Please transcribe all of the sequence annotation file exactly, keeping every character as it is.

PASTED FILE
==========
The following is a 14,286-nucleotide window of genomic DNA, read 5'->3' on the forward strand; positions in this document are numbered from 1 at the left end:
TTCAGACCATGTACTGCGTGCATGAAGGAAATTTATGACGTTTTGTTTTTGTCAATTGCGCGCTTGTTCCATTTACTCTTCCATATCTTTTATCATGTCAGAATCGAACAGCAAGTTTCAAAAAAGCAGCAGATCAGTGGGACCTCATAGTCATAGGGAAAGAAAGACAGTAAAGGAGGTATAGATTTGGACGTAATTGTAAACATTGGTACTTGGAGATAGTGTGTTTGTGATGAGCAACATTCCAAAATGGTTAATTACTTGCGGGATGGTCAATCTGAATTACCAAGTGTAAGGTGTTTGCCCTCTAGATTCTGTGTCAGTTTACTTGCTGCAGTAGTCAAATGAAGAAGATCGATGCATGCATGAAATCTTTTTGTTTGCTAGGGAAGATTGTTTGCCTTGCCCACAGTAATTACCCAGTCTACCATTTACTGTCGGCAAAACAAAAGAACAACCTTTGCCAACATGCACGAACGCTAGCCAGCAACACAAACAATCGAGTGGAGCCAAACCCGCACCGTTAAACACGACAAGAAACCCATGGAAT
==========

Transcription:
The following is a 14,286-nucleotide window of genomic DNA, read 5'->3' on the forward strand; positions in this document are numbered from 1 at the left end:
TTCAGACCATGTACTGCGTGCATGAAGGAAATTTATGACGTTTTGTTTTTGTCAATTGCGCGCTTGTTCCATTTACTCTTCCATATCTTTTATCATGTCAGAATCGAACAGCAAGTTTCAAAAAAGCAGCAGATCAGTGGGACCTCATAGTCATAGGGAAAGAAAGACAGTAAAGGAGGTATAGATTTGGACGTAATTGTAAACATTGGTACTTGGAGATAGTGTGTTTGTGATGAGCAACATTCCAAAATGGTTAATTACTTGCGGGATGGTCAATCTGAATTACCAAGTGTAAGGTGTTTGCCCTCTAGATTCTGTGTCAGTTTACTTGCTGCAGTAGTCAAATGAAGAAGATCGATGCATGCATGAAATCTTTTTGTTTGCTAGGGAAGATTGTTTGCCTTGCCCACAGTAATTACCCAGTCTACCATTTACTGTCGGCAAAACAAAAGAACAACCTTTGCCAACATGCACGAACGCTAGCCAGCAACACAAACAATCGAGTGGAGCCAAACCCGCACCGTTAAACACGACAAGAAACCCATGGAAT